Prohibition advocates are brutally determined to impose their will on everyone else, turning the Drug War into a broad assault on a free society. It is time to end the Drug War. The U.S. government should declare Drug Peace.
June 17 will mark forty years since President Richard Nixon officially declared a "war on drugs." A trillion dollars and millions of ruined lives later, the war on drugs has proven to be a catastrophic failure.
We should celebrate our success curbing cigarette smoking and continue to encourage people to cut back or give up cigarettes, but let's not get carried away and think that criminalizing smoking is the answer.
Will cigarettes be illegal in the future? The battle over cigarettes is heating up -- and recent news shows that momentum to criminalize tobacco smoking continues to build in the U.S. and around the world.
The war on drugs will be on the ballot in California this November. The nation will watch the state decide whether to tax and regulate marijuana or continue to arrest adults for possession of this plant.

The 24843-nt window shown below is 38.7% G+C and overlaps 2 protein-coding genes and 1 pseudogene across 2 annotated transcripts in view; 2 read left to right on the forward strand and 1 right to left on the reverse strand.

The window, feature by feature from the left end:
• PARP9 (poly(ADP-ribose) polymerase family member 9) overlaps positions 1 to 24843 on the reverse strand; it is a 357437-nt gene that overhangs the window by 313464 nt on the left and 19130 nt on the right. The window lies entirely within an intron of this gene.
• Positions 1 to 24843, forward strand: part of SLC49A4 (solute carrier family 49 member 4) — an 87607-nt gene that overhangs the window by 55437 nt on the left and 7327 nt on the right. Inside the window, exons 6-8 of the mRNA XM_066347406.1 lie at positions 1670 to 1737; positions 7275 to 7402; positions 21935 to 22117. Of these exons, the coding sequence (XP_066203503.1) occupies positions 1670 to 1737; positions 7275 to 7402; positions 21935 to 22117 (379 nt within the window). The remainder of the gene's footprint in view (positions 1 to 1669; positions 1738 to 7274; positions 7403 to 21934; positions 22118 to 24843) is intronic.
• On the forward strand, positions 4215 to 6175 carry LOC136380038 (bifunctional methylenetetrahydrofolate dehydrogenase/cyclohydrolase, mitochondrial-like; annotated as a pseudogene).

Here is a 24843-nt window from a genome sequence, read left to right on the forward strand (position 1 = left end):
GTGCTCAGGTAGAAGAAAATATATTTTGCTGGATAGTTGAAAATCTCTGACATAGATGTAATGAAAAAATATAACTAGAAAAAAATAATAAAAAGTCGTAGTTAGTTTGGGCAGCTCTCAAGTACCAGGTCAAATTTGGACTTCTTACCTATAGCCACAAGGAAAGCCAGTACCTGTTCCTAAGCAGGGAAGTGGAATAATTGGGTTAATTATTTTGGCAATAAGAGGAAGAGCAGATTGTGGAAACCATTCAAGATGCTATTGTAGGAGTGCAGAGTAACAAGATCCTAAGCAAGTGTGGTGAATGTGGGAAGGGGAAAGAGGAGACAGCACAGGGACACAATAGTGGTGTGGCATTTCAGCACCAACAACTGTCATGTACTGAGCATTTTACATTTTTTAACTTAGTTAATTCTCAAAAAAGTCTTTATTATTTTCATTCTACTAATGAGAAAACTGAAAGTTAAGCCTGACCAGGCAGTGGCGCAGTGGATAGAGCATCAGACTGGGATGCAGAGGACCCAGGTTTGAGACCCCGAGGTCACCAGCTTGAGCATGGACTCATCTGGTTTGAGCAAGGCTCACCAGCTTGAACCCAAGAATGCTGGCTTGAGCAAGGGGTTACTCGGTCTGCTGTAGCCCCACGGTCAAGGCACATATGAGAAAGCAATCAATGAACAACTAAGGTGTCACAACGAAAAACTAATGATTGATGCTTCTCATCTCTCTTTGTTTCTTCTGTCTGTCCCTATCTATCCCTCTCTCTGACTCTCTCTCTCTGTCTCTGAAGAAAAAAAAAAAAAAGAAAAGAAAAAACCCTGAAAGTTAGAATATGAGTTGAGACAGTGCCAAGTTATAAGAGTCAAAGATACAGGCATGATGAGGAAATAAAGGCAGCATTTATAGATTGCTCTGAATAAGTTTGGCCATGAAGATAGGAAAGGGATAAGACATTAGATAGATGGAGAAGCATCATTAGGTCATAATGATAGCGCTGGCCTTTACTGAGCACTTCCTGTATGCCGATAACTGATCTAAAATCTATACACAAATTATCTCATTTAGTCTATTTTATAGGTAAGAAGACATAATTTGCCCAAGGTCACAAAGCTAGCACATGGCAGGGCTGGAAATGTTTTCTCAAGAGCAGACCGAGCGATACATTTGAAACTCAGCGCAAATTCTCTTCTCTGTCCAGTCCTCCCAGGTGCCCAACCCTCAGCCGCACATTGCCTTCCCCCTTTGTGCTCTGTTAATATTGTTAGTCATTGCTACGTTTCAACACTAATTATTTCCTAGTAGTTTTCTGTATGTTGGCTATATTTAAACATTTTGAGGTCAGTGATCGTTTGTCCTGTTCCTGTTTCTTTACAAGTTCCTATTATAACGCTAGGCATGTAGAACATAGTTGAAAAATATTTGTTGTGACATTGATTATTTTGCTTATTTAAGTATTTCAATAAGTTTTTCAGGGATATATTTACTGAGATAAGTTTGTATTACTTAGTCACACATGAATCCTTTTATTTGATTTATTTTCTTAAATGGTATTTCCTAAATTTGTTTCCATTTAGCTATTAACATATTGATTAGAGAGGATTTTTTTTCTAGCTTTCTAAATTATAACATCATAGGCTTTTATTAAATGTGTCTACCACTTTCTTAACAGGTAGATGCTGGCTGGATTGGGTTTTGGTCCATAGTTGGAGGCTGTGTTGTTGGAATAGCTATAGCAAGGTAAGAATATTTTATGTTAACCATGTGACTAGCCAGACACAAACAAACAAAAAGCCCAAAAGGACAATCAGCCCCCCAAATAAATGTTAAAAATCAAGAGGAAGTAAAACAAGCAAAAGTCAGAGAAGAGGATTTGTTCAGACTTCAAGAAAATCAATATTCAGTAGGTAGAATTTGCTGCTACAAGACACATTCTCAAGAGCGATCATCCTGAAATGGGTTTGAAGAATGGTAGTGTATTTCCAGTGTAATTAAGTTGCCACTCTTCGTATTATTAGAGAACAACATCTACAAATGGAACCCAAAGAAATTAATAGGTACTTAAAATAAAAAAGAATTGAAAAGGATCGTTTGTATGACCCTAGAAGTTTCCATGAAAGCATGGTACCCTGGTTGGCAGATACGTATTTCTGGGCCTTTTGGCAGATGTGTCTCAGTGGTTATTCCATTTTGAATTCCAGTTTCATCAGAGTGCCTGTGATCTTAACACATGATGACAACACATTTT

The U.S. has 5% of the world's population but has 25% of the world's prison population. Nationally, blacks are 13 times more likely to be incarcerated on drug charges as whites, despite similar rates of drug use.
Our new look and feel is about realizing and embracing the tremendous scope of our struggle to end the failed war on drugs. Lasting change can only be achieved by building on the common interests of as many people as possible.
President Obama spoke for millions when he said drug use should be treated as a health issue instead of a criminal justice issue. He has failed, however, to change the drug war budget in a meaningful way.